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A Section from "The Continuous Improvement Development Guide"

Volume 1: Introduction & Exploration >

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Selecting the Program Leader

Basic Section Information

The program leader is the organization’s guide while creating a culture of continuous improvement. This person will work closely with senior management and will act their behalf when directing the organization on its journey.

This person is part project manager, part coach and mentor, part consultant, and part bulldozer. He or she is responsible for helping chart the course the organization will take, developing the skills the team will need to get there, and leading the organization down the chosen path.

The hiring of a program leader presents a special catch-22 challenge. It can be hard to commit to hiring a senior individual without a clear understanding of how the company will conduct its transformation. But without someone guiding the organization, it can be a challenge to figure out what, or who, it needs to be successful.  


There are no prerequisites for this section.

Section Details

Estimated Time for Section: 1-3(+) days. The time will vary based on the selection process used, the number of potential candidates, and the makeup of the decision making body. While the time invested may be a total of 1-3 days, there is generally a much longer lead time from when the senior leaders decide to hire a program leader until the time he or she shows up for work.

Difficulty: High. Selecting the right person for this job can be challenging, especially when there are several decision makers with competing interests. This is likely to be compounded by the pressure to get started on the transformation.

Risk: High. The right program leader will make or break an organization’s effort to develop a business management system. There is also a risk associated with lost opportunity if the program leader hiring process takes too long.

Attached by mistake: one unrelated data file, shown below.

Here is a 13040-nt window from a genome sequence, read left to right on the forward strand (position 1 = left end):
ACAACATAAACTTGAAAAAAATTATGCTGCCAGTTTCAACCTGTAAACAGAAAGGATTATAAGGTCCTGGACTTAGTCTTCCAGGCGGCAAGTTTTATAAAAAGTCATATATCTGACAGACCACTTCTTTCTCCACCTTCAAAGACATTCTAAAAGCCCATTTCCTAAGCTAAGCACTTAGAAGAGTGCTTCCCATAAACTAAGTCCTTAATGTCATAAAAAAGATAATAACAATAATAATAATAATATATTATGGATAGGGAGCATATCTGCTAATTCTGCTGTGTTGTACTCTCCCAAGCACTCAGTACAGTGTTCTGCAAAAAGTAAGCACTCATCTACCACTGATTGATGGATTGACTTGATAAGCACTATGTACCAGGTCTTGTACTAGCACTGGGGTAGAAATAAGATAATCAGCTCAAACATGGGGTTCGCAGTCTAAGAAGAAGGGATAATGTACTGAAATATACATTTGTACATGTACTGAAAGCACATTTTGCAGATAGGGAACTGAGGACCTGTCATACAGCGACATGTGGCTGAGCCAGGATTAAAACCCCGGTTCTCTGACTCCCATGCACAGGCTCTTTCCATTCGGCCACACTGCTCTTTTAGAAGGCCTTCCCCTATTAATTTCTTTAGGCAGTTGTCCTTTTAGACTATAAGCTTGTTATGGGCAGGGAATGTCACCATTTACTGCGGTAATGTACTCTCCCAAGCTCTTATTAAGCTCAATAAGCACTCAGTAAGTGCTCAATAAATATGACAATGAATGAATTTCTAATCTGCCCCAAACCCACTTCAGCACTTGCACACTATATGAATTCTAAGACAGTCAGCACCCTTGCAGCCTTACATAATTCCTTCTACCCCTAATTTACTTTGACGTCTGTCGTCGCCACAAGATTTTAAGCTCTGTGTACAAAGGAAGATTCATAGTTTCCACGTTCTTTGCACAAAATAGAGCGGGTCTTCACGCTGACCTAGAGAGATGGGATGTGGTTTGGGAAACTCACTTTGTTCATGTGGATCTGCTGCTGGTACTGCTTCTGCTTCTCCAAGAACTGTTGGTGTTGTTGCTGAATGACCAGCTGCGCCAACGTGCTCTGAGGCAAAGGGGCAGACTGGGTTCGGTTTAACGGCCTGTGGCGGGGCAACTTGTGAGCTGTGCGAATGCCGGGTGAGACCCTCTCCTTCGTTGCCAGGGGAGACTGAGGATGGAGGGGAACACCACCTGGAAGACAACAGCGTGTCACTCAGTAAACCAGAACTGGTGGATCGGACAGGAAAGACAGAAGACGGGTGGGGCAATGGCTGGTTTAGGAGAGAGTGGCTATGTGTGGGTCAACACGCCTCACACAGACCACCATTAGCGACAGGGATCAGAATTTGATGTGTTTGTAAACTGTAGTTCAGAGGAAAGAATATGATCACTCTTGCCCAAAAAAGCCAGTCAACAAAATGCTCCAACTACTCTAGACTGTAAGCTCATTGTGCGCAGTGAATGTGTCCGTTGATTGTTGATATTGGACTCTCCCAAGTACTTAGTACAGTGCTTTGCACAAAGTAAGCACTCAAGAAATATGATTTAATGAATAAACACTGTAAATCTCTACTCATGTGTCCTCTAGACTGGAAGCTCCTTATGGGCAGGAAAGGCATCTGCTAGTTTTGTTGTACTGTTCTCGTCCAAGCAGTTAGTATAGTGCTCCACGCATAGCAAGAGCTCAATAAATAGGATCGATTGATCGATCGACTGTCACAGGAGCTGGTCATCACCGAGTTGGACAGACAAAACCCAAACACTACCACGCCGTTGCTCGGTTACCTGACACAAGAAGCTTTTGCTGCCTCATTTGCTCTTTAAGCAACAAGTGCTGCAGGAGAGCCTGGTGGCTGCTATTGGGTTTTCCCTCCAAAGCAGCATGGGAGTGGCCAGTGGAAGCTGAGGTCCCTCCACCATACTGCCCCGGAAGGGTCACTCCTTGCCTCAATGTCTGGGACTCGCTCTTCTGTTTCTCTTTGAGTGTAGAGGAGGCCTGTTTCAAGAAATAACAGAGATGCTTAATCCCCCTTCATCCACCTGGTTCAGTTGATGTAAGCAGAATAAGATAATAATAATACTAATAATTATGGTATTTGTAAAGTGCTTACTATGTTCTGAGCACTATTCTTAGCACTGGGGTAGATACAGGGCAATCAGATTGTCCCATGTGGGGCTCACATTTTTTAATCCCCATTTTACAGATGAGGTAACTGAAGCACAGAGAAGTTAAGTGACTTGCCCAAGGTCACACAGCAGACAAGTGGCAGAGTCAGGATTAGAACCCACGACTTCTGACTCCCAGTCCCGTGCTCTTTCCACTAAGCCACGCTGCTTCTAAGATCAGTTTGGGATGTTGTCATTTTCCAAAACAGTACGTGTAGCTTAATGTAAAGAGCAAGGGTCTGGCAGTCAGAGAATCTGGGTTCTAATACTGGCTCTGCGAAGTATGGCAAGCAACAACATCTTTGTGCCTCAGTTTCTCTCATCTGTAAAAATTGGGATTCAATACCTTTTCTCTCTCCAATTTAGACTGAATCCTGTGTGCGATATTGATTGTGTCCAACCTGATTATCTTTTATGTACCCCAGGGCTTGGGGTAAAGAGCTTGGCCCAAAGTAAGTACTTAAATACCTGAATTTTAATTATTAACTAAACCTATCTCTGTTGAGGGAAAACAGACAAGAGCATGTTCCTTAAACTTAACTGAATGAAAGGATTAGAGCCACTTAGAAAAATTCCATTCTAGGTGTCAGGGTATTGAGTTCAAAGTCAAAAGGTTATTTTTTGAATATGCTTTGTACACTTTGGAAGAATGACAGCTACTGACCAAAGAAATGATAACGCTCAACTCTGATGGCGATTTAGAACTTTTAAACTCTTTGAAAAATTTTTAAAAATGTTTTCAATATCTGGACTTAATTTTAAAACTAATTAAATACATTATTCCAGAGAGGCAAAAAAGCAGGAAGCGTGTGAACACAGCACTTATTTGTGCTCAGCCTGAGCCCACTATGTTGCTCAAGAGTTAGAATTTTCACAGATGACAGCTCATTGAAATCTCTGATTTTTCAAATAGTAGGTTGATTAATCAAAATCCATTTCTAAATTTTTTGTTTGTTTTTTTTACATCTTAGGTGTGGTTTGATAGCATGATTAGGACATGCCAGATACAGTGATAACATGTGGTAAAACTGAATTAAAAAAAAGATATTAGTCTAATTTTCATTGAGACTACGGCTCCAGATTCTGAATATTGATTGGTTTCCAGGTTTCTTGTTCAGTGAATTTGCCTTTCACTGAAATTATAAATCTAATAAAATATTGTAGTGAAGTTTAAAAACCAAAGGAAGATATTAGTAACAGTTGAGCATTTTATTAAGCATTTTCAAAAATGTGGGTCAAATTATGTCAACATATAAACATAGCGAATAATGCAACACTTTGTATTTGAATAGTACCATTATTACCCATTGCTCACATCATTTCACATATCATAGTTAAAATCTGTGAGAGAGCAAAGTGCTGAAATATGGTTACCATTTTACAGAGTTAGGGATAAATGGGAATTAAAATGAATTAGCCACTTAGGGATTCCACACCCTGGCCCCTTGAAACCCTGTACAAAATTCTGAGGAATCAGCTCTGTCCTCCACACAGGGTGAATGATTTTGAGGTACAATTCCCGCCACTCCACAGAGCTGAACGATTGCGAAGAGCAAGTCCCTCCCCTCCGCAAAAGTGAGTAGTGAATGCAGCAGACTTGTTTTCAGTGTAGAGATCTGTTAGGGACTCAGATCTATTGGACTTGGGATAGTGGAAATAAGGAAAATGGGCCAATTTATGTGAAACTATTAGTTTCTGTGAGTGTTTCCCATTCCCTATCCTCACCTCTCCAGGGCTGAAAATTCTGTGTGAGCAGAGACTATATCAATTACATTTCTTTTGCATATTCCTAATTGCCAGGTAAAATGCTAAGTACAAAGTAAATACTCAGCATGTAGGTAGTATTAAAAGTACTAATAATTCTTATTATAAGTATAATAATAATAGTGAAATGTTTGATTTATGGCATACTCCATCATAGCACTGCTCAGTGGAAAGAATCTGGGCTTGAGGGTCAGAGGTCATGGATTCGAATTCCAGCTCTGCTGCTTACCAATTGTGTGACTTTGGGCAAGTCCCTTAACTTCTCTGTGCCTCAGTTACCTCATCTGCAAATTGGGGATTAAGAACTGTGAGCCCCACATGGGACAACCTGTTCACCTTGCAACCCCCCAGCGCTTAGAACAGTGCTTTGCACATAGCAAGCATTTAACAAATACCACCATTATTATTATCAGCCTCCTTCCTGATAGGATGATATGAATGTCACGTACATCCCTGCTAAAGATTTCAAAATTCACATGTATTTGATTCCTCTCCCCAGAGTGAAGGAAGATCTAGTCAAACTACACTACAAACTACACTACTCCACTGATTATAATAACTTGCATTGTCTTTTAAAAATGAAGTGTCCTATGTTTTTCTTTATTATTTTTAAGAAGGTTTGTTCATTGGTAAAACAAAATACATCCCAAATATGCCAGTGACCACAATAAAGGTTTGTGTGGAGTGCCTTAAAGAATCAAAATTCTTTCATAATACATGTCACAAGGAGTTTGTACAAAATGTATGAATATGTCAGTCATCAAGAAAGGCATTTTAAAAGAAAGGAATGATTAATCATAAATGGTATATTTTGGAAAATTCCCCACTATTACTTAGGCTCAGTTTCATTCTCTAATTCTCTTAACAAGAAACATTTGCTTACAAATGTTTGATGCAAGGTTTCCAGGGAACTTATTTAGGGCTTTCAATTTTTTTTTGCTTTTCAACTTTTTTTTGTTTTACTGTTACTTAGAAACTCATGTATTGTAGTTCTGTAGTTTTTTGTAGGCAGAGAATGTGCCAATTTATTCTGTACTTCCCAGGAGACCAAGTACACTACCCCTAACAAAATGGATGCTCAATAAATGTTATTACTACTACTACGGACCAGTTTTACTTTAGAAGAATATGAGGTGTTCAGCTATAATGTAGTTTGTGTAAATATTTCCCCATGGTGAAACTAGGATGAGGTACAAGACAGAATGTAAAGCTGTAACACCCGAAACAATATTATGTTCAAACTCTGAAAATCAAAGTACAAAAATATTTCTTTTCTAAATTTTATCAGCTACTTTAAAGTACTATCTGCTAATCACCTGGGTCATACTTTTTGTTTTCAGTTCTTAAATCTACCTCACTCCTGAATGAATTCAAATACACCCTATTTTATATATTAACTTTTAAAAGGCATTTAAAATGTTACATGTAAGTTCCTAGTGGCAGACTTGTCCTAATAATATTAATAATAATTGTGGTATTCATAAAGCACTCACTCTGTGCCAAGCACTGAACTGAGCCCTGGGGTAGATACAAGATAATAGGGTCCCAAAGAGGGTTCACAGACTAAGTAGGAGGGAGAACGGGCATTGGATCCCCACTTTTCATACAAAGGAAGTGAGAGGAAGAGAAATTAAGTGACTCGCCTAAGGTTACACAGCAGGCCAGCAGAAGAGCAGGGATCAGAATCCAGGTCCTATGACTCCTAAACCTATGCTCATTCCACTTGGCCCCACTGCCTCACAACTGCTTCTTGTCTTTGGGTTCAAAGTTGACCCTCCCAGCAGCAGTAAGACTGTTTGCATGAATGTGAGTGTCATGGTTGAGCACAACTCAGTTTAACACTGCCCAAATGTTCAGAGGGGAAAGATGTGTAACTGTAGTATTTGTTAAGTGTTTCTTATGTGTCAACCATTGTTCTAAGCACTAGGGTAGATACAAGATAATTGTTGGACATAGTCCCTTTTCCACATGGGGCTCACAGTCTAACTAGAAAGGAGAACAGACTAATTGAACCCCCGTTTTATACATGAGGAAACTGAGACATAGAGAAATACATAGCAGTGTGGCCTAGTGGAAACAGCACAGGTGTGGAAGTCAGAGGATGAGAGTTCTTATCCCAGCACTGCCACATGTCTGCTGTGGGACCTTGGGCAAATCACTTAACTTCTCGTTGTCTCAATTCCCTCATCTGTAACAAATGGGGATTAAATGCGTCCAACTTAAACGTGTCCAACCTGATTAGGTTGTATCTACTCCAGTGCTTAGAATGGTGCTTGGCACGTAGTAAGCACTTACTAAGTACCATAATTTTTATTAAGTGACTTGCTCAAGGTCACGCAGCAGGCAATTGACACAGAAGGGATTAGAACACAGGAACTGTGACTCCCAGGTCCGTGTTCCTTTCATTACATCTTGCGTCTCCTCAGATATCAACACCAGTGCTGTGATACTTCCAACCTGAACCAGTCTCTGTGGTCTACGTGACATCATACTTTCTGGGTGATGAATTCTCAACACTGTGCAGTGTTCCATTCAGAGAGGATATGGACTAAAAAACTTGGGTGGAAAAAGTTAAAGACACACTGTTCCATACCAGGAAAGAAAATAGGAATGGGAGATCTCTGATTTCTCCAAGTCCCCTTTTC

Materials Required

  • No special materials are required for this section.


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Detailed Section Information

Key Responsibilities of the Program Leader

Few people will be more important to an organization during its transition than the program leader. His or her key responsibilities include:

  • Selling key leaders on using this practical guide. There are two basic situations in how this Nuts & Bolts Guide comes up on the radar. In the first situation, a senior executive decides to use it and gets the ball rolling on hiring a program leader with the guide in mind. In the other case, an individual is tasked with leading the company’s continuous improvement effort and then selects this guide as part of that process, becoming the program leader by default. Regardless of the origin of program leader, though, the entire leadership team will need to come to understand and accept that the company is using this practical guide to charts its course. This often means that the program leader assumes the role of salesperson. If the leadership group is not bought in, this guide will be difficult to use.